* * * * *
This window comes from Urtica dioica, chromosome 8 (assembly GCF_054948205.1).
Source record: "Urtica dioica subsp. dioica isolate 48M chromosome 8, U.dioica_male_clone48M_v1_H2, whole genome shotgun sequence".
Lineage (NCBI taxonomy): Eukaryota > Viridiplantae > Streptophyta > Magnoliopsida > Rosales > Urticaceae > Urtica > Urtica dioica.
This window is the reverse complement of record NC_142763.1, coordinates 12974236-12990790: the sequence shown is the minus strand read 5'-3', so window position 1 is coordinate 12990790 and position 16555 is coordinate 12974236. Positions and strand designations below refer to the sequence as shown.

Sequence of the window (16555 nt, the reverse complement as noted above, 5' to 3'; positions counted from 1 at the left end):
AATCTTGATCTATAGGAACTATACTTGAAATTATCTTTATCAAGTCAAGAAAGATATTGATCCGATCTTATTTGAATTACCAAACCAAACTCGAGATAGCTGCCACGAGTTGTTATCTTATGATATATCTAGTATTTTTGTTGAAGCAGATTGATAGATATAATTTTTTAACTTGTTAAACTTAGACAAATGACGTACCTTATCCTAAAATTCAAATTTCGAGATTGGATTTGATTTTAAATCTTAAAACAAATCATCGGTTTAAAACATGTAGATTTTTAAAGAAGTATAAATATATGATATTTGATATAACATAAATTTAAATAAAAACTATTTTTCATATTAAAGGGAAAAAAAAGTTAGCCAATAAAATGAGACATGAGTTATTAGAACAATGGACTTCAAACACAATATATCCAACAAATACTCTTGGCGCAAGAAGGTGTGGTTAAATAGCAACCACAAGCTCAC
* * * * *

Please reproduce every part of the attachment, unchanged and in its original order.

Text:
This window comes from Urtica dioica, chromosome 8 (assembly GCF_054948205.1).
Source record: "Urtica dioica subsp. dioica isolate 48M chromosome 8, U.dioica_male_clone48M_v1_H2, whole genome shotgun sequence".
Lineage (NCBI taxonomy): Eukaryota > Viridiplantae > Streptophyta > Magnoliopsida > Rosales > Urticaceae > Urtica > Urtica dioica.
This window is the reverse complement of record NC_142763.1, coordinates 12974236-12990790: the sequence shown is the minus strand read 5'-3', so window position 1 is coordinate 12990790 and position 16555 is coordinate 12974236. Positions and strand designations below refer to the sequence as shown.

Sequence of the window (16555 nt, the reverse complement as noted above, 5' to 3'; positions counted from 1 at the left end):
AATCTTGATCTATAGGAACTATACTTGAAATTATCTTTATCAAGTCAAGAAAGATATTGATCCGATCTTATTTGAATTACCAAACCAAACTCGAGATAGCTGCCACGAGTTGTTATCTTATGATATATCTAGTATTTTTGTTGAAGCAGATTGATAGATATAATTTTTTAACTTGTTAAACTTAGACAAATGACGTACCTTATCCTAAAATTCAAATTTCGAGATTGGATTTGATTTTAAATCTTAAAACAAATCATCGGTTTAAAACATGTAGATTTTTAAAGAAGTATAAATATATGATATTTGATATAACATAAATTTAAATAAAAACTATTTTTCATATTAAAGGGAAAAAAAAGTTAGCCAATAAAATGAGACATGAGTTATTAGAACAATGGACTTCAAACACAATATATCCAACAAATACTCTTGGCGCAAGAAGGTGTGGTTAAATAGCAACCACAAGCTCAC